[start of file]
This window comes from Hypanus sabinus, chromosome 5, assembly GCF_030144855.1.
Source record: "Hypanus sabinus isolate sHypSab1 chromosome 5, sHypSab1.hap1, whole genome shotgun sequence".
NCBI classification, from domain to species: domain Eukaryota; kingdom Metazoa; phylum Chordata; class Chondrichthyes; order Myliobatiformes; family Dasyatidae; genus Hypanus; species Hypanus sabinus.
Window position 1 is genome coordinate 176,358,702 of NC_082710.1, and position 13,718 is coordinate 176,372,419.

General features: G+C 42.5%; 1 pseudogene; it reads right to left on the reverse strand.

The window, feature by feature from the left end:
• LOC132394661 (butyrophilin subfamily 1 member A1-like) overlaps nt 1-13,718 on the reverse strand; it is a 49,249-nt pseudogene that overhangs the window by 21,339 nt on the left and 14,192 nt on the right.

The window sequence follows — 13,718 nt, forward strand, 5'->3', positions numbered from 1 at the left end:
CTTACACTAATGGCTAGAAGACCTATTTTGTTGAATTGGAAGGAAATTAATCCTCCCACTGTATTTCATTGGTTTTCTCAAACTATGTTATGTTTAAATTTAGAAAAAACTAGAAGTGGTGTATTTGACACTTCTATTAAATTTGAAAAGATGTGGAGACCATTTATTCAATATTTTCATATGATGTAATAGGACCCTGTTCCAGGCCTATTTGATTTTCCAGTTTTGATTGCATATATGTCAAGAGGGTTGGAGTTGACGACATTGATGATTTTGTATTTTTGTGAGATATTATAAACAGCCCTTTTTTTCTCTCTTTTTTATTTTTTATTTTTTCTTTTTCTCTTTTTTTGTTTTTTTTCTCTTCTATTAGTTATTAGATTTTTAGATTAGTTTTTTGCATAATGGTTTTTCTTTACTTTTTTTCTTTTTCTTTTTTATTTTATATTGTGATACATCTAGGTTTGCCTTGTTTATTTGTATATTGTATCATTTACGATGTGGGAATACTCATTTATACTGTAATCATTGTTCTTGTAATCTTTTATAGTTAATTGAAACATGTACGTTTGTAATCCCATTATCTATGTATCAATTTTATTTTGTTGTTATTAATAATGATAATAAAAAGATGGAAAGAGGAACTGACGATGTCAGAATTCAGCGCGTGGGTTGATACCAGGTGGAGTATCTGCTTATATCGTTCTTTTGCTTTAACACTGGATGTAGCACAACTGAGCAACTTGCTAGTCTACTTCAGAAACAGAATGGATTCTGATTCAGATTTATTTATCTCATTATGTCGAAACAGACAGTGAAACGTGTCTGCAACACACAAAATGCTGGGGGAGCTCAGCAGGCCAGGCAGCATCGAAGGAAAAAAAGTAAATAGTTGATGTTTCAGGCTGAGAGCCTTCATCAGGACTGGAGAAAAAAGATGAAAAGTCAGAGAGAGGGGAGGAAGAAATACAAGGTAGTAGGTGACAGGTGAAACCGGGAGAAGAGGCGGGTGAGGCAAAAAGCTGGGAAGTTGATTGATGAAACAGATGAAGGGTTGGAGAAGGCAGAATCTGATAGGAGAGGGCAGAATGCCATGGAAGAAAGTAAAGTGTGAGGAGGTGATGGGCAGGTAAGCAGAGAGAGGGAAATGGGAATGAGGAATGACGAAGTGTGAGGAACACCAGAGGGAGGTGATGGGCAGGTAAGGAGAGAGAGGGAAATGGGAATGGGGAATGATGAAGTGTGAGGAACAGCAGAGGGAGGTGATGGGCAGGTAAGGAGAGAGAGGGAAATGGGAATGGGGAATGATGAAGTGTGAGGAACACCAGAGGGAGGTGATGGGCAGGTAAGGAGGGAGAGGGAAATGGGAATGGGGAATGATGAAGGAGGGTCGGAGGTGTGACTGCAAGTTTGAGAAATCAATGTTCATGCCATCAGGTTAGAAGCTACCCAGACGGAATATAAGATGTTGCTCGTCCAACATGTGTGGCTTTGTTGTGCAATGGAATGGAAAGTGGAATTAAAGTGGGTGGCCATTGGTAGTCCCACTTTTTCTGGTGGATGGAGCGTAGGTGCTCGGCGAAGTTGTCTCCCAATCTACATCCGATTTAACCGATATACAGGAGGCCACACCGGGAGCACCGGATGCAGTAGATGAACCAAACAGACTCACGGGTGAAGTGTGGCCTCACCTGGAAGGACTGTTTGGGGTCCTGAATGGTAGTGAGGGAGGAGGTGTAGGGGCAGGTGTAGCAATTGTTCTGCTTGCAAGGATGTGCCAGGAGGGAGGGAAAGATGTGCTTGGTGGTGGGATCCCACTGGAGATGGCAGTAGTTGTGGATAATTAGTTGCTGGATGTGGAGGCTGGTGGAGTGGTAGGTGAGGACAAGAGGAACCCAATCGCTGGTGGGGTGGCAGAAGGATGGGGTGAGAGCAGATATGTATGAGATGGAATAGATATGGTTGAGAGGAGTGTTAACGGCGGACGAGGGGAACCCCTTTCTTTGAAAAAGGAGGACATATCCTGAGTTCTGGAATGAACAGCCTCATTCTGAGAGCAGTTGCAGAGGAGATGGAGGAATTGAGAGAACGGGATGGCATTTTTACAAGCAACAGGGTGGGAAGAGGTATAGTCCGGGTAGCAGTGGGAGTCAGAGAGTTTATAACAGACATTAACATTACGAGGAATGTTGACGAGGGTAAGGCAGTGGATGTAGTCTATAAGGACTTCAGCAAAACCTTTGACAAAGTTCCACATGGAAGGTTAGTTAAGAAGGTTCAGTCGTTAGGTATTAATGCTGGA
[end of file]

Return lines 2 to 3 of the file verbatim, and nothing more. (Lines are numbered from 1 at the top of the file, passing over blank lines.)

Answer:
Source record: "Hypanus sabinus isolate sHypSab1 chromosome 5, sHypSab1.hap1, whole genome shotgun sequence".
NCBI classification, from domain to species: domain Eukaryota; kingdom Metazoa; phylum Chordata; class Chondrichthyes; order Myliobatiformes; family Dasyatidae; genus Hypanus; species Hypanus sabinus.